Tuesday, October 18, 2005

The View from Columbia

Here are just two of the beauties of the Riverbank Zoo and Garden in Columbia, SC. On Oct. 14 I was at the gate when the garden opened for business, and I stayed until after noon, taking pictures and wondering if there is room for these beauties in my own garden. The pitcher plants (Dana's Delight, above) were looking carniverous and spry. There is a large collection of old roses, including Rosa "Natchitotches," a noisette that was found in Natchitoches Parish, LA in 1714. Surely I can find room for this one.

This garden is operated by the South Carolina Extension Service which is part of Clemson University. I had a nice talk with a Master Gardener while I was there; we discussed ring nematodes, among other things.

Thanks to some quality knitting time on the trip, the Hydrangea shawl is finally complete. It is my first, and possibly last, adventure in lace knitting. the pictures show it before, during, and after blocking. The effect of blocking is so gratifying that I'm tempted to knit lace again. In this climate the shawl season is pretty limited, though.

While I was in Columbia I visited one yarn shop (Hooks and Needles) and bought more sock yarn for myself and my husband. He was wearing self-patterning socks on the way home, and the airport security guard just had to comment on them. Gary stuck up for his hand-knit socks. What a guy!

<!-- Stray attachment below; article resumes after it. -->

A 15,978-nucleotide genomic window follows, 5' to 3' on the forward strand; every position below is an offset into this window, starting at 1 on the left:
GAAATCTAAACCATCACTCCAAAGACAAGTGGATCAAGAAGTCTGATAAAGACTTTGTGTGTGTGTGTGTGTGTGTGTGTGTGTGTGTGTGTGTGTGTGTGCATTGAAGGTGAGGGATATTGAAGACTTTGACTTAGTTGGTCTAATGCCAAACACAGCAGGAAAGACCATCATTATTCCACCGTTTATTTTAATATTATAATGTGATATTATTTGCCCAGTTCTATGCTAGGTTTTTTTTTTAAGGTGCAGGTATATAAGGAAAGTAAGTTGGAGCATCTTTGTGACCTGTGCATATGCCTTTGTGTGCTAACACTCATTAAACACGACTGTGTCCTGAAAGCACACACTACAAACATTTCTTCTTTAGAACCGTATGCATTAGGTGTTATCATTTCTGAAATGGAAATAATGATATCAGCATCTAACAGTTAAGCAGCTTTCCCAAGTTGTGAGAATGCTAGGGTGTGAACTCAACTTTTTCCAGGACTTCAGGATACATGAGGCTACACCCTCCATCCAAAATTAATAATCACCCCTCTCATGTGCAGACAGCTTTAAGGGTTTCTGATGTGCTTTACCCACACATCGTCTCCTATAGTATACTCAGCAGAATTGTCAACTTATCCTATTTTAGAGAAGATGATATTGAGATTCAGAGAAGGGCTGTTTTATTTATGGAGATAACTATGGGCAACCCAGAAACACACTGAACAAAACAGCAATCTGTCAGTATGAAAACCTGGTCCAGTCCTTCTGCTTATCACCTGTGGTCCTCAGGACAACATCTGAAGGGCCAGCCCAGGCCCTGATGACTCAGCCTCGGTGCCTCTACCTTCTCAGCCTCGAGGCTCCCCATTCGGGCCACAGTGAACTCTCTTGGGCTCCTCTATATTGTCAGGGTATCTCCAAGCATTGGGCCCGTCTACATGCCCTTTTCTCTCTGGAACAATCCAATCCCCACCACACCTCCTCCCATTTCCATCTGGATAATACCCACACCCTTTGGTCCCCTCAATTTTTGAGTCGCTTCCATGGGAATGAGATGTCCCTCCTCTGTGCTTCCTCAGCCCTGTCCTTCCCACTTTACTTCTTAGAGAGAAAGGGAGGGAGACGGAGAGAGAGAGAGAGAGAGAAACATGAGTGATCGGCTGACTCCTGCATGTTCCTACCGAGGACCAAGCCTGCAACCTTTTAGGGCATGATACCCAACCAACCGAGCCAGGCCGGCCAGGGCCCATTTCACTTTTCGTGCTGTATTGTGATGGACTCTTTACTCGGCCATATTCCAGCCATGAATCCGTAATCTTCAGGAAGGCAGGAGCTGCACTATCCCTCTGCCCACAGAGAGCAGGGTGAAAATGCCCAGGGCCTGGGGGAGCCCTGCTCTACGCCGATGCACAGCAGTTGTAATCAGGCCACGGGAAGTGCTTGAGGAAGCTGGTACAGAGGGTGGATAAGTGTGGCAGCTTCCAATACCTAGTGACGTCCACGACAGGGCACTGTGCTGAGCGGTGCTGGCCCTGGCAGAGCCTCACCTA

While Columbia is a nice city, there is something passing strange about South Carolina's morbid obsession with the past. On the interior wall of the rotunda of the state capitol there is a big marble placque engraved with the Ordinance of Secession. In front of the building is a large statue of a confederate soldier and a confederate flag, both of which are lit up at night. It is as though they think fighting against the United States was the finest thing South Carolinians ever did.

Cathy, the flower you posted is indeed an hibiscus, Hibiscus mutabilis. I used to have one but did not realize how big it would get and planted it too close to the driveway. They are so beautiful this time of year.

Does anyone recognize this plant? It was in the garden in Columbia but it was not tagged and no one was around to ask. It was about 3' tall, and the long narrow leaves do not belong to it.

Gotta run now. I may start a new knitting project tonight; a sock on needles is not enough of a challenge.


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